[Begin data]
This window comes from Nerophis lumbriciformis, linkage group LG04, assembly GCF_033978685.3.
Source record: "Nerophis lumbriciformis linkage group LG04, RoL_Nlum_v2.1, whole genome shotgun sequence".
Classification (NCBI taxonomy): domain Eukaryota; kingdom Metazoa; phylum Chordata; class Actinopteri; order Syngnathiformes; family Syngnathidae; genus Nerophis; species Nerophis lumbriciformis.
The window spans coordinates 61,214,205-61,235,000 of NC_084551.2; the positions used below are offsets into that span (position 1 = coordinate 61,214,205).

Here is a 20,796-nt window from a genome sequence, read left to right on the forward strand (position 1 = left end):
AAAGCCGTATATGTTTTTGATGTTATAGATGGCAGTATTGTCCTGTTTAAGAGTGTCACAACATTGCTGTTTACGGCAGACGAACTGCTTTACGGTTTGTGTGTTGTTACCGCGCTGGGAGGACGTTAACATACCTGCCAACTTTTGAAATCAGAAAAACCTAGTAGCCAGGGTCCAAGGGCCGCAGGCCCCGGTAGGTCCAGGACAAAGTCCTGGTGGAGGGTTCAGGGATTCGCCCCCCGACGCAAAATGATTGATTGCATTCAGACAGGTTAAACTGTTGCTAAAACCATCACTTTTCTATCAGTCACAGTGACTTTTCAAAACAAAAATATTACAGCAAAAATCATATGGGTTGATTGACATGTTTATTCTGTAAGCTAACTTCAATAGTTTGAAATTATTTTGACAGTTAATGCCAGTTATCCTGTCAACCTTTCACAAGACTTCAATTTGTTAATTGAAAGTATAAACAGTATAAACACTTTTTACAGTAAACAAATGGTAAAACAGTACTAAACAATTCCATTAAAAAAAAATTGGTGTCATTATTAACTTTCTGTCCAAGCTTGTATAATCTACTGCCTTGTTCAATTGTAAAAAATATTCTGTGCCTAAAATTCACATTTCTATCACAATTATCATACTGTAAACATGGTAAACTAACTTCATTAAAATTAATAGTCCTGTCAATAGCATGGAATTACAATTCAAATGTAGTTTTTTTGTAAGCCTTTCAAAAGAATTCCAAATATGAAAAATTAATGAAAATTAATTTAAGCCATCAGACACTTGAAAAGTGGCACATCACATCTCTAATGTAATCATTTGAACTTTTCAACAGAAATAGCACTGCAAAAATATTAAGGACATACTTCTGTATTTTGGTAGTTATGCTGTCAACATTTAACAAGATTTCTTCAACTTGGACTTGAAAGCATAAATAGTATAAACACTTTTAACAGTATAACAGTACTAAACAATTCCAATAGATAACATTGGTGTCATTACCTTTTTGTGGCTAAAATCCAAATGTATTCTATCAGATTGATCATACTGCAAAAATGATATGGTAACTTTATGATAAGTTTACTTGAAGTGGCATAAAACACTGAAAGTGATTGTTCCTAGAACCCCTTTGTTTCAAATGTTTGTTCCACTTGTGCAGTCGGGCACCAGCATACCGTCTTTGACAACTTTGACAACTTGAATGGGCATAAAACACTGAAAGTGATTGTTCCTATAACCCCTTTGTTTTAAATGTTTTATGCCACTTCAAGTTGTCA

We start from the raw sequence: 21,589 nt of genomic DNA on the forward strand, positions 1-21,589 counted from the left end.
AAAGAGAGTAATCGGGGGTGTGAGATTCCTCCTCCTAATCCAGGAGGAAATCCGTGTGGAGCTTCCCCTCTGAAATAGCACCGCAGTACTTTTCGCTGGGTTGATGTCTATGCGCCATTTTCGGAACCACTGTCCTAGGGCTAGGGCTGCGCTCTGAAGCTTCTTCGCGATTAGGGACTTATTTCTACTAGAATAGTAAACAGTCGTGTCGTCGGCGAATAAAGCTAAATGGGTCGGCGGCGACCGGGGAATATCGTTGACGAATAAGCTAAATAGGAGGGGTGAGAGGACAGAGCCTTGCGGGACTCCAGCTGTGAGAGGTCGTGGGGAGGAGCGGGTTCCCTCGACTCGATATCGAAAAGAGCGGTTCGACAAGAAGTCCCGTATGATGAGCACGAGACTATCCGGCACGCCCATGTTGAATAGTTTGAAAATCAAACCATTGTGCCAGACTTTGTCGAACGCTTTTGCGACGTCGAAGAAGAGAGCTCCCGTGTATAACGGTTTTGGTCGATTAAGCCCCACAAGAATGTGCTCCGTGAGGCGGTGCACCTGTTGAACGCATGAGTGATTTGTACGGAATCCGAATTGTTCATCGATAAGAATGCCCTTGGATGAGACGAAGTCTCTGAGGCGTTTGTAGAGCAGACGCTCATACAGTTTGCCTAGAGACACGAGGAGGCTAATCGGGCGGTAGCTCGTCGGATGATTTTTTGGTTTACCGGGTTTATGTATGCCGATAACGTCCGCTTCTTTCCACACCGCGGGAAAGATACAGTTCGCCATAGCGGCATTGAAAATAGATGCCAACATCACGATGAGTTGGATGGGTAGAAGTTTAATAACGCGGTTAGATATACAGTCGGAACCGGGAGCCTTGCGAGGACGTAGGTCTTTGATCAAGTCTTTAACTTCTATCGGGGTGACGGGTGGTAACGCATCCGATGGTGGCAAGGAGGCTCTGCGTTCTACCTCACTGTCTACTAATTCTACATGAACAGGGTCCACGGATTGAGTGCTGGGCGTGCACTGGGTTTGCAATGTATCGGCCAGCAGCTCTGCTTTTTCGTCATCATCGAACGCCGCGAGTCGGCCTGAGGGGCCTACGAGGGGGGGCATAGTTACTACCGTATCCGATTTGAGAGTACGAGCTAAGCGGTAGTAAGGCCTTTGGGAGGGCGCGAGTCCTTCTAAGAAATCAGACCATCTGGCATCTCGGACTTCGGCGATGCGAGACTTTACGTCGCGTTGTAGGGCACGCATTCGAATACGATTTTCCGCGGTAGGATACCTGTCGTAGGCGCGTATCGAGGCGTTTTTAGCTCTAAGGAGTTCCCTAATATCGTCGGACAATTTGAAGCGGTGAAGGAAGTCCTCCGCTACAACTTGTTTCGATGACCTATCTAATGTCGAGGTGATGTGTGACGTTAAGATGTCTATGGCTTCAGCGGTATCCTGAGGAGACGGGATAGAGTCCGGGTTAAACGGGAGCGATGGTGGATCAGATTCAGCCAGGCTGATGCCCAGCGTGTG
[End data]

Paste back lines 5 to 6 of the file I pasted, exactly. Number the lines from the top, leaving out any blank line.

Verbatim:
Here is a 20,796-nt window from a genome sequence, read left to right on the forward strand (position 1 = left end):
AAAGCCGTATATGTTTTTGATGTTATAGATGGCAGTATTGTCCTGTTTAAGAGTGTCACAACATTGCTGTTTACGGCAGACGAACTGCTTTACGGTTTGTGTGTTGTTACCGCGCTGGGAGGACGTTAACATACCTGCCAACTTTTGAAATCAGAAAAACCTAGTAGCCAGGGTCCAAGGGCCGCAGGCCCCGGTAGGTCCAGGACAAAGTCCTGGTGGAGGGTTCAGGGATTCGCCCCCCGACGCAAAATGATTGATTGCATTCAGACAGGTTAAACTGTTGCTAAAACCATCACTTTTCTATCAGTCACAGTGACTTTTCAAAACAAAAATATTACAGCAAAAATCATATGGGTTGATTGACATGTTTATTCTGTAAGCTAACTTCAATAGTTTGAAATTATTTTGACAGTTAATGCCAGTTATCCTGTCAACCTTTCACAAGACTTCAATTTGTTAATTGAAAGTATAAACAGTATAAACACTTTTTACAGTAAACAAATGGTAAAACAGTACTAAACAATTCCATTAAAAAAAAATTGGTGTCATTATTAACTTTCTGTCCAAGCTTGTATAATCTACTGCCTTGTTCAATTGTAAAAAATATTCTGTGCCTAAAATTCACATTTCTATCACAATTATCATACTGTAAACATGGTAAACTAACTTCATTAAAATTAATAGTCCTGTCAATAGCATGGAATTACAATTCAAATGTAGTTTTTTTGTAAGCCTTTCAAAAGAATTCCAAATATGAAAAATTAATGAAAATTAATTTAAGCCATCAGACACTTGAAAAGTGGCACATCACATCTCTAATGTAATCATTTGAACTTTTCAACAGAAATAGCACTGCAAAAATATTAAGGACATACTTCTGTATTTTGGTAGTTATGCTGTCAACATTTAACAAGATTTCTTCAACTTGGACTTGAAAGCATAAATAGTATAAACACTTTTAACAGTATAACAGTACTAAACAATTCCAATAGATAACATTGGTGTCATTACCTTTTTGTGGCTAAAATCCAAATGTATTCTATCAGATTGATCATACTGCAAAAATGATATGGTAACTTTATGATAAGTTTACTTGAAGTGGCATAAAACACTGAAAGTGATTGTTCCTAGAACCCCTTTGTTTCAAATGTTTGTTCCACTTGTGCAGTCGGGCACCAGCATACCGTCTTTGACAACTTTGACAACTTGAATGGGCATAAAACACTGAAAGTGATTGTTCCTATAACCCCTTTGTTTTAAATGTTTTATGCCACTTCAAGTTGTCA